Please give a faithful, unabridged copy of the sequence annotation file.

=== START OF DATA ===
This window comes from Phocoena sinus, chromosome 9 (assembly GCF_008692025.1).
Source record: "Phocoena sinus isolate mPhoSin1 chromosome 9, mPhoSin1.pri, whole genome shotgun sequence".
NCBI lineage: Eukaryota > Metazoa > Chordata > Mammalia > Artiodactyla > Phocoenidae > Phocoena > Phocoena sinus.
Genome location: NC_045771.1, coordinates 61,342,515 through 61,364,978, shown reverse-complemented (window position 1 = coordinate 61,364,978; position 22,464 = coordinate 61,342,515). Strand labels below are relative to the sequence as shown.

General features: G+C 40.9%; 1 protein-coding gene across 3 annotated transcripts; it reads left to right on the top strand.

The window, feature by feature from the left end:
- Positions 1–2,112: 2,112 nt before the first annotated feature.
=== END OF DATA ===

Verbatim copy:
This window comes from Phocoena sinus, chromosome 9 (assembly GCF_008692025.1).
Source record: "Phocoena sinus isolate mPhoSin1 chromosome 9, mPhoSin1.pri, whole genome shotgun sequence".
NCBI lineage: Eukaryota > Metazoa > Chordata > Mammalia > Artiodactyla > Phocoenidae > Phocoena > Phocoena sinus.
Genome location: NC_045771.1, coordinates 61,342,515 through 61,364,978, shown reverse-complemented (window position 1 = coordinate 61,364,978; position 22,464 = coordinate 61,342,515). Strand labels below are relative to the sequence as shown.

General features: G+C 40.9%; 1 protein-coding gene across 3 annotated transcripts; it reads left to right on the top strand.

The window, feature by feature from the left end:
- Positions 1–2,112: 2,112 nt before the first annotated feature.